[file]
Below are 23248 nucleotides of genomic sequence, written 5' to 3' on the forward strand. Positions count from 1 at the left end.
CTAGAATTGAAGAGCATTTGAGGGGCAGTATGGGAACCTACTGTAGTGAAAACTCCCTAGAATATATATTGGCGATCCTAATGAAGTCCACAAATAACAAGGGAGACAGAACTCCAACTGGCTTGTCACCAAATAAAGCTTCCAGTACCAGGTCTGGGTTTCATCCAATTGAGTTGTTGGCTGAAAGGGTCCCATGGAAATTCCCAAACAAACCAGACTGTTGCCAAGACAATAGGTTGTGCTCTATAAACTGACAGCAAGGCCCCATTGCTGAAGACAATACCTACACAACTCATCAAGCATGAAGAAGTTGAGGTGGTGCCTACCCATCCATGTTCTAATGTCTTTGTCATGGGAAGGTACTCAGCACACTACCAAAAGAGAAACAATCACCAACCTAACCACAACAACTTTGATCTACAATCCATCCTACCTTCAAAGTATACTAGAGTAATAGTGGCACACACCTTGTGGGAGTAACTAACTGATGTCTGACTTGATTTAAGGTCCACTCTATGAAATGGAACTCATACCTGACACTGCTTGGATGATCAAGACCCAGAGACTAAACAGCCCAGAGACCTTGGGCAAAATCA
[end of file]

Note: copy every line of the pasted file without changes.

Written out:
Below are 23248 nucleotides of genomic sequence, written 5' to 3' on the forward strand. Positions count from 1 at the left end.
CTAGAATTGAAGAGCATTTGAGGGGCAGTATGGGAACCTACTGTAGTGAAAACTCCCTAGAATATATATTGGCGATCCTAATGAAGTCCACAAATAACAAGGGAGACAGAACTCCAACTGGCTTGTCACCAAATAAAGCTTCCAGTACCAGGTCTGGGTTTCATCCAATTGAGTTGTTGGCTGAAAGGGTCCCATGGAAATTCCCAAACAAACCAGACTGTTGCCAAGACAATAGGTTGTGCTCTATAAACTGACAGCAAGGCCCCATTGCTGAAGACAATACCTACACAACTCATCAAGCATGAAGAAGTTGAGGTGGTGCCTACCCATCCATGTTCTAATGTCTTTGTCATGGGAAGGTACTCAGCACACTACCAAAAGAGAAACAATCACCAACCTAACCACAACAACTTTGATCTACAATCCATCCTACCTTCAAAGTATACTAGAGTAATAGTGGCACACACCTTGTGGGAGTAACTAACTGATGTCTGACTTGATTTAAGGTCCACTCTATGAAATGGAACTCATACCTGACACTGCTTGGATGATCAAGACCCAGAGACTAAACAGCCCAGAGACCTTGGGCAAAATCA